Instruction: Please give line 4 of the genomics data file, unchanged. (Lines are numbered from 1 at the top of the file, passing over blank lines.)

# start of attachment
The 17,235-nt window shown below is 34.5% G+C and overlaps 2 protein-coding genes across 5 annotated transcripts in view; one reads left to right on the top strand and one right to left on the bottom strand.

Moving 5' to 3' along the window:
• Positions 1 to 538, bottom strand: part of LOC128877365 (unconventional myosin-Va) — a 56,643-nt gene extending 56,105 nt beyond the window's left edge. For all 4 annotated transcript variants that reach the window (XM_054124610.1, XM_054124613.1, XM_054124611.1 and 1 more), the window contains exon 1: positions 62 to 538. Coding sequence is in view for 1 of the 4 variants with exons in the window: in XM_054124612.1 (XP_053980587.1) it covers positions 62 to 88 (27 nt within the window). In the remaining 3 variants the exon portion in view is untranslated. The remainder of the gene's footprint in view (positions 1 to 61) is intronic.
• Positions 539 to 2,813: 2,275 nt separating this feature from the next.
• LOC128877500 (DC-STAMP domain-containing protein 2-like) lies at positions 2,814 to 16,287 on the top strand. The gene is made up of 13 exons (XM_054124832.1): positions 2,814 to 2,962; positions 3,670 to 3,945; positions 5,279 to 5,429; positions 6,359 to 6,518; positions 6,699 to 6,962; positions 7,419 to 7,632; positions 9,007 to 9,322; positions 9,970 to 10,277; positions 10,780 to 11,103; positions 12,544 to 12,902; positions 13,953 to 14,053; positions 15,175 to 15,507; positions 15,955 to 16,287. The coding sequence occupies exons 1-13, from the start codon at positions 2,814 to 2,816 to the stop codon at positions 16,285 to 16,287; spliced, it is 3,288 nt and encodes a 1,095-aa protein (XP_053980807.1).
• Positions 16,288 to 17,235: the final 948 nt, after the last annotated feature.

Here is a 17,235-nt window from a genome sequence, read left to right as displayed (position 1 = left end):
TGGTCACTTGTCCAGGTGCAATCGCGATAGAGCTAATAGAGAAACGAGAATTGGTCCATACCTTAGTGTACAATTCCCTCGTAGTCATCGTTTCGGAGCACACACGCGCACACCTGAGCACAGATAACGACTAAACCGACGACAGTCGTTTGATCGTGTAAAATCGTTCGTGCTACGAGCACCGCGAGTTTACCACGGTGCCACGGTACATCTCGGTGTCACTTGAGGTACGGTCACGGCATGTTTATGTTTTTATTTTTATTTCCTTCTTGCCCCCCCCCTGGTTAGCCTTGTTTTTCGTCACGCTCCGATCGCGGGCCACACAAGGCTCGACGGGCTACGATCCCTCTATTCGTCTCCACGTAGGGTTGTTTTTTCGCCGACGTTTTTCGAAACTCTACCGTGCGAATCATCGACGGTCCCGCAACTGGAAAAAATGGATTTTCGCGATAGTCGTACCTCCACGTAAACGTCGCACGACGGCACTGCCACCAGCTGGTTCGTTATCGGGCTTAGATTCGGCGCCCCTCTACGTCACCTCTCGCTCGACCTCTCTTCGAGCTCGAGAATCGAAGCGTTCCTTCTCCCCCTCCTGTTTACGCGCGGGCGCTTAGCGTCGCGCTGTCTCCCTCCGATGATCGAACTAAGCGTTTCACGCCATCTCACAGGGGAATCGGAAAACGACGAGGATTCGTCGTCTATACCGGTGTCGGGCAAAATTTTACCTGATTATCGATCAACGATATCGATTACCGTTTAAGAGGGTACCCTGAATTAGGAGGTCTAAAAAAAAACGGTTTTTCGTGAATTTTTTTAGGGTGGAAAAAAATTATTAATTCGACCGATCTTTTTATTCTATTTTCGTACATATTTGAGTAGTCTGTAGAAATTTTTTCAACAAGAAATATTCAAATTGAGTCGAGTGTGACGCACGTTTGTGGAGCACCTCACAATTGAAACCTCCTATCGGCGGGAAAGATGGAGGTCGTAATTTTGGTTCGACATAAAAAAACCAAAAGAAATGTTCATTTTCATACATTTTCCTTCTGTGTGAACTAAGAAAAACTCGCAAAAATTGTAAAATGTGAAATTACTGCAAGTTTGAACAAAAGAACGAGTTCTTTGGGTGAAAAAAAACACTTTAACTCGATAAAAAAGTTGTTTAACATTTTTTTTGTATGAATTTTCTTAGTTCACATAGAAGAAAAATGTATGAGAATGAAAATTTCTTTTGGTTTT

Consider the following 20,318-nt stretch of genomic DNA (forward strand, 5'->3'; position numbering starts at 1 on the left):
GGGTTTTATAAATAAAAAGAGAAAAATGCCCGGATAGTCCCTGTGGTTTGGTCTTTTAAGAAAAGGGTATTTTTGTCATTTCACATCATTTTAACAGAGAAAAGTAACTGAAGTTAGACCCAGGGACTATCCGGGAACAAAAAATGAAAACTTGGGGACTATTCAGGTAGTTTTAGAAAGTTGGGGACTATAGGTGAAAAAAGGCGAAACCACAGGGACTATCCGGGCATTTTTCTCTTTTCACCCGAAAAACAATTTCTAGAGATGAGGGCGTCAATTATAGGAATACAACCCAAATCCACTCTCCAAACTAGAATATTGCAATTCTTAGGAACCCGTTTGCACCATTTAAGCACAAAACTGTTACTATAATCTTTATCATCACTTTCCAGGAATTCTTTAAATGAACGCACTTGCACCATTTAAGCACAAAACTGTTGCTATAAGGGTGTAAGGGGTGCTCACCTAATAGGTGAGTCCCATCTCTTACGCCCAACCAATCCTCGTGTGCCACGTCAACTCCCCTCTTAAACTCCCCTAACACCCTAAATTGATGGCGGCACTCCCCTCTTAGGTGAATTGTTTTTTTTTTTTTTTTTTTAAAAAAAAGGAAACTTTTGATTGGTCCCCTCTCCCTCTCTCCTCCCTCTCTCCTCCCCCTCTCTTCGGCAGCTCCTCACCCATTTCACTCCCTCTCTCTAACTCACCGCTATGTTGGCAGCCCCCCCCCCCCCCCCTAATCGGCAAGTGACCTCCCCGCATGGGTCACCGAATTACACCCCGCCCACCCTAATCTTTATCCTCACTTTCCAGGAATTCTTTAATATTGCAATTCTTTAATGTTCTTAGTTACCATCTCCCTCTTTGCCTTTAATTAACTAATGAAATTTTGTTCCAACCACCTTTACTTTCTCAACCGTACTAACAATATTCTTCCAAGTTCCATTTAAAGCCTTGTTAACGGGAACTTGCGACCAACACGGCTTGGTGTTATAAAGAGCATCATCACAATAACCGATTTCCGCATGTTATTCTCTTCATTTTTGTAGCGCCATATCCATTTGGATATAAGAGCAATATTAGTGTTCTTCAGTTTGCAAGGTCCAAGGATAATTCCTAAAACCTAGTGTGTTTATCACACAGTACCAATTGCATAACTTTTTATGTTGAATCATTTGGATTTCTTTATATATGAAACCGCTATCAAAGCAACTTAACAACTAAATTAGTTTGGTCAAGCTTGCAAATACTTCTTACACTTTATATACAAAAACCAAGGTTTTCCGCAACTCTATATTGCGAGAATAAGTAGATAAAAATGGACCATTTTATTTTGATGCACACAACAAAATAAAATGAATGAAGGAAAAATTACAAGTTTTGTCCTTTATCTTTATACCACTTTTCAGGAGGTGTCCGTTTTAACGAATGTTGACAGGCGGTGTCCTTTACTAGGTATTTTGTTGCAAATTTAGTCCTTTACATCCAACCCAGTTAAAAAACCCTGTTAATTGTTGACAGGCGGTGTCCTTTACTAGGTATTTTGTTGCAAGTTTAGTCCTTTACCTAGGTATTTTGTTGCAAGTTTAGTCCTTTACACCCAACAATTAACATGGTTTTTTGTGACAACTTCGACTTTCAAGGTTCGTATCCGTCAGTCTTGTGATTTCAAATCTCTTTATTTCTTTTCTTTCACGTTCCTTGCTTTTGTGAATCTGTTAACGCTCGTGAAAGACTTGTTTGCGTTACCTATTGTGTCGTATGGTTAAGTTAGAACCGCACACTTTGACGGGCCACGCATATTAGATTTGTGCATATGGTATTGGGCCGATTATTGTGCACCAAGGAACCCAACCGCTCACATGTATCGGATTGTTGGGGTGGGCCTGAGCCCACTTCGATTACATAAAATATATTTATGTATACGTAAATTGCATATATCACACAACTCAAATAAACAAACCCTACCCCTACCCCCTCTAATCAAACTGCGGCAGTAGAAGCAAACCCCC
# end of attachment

• Positions 539 to 2,813: 2,275 nt separating this feature from the next.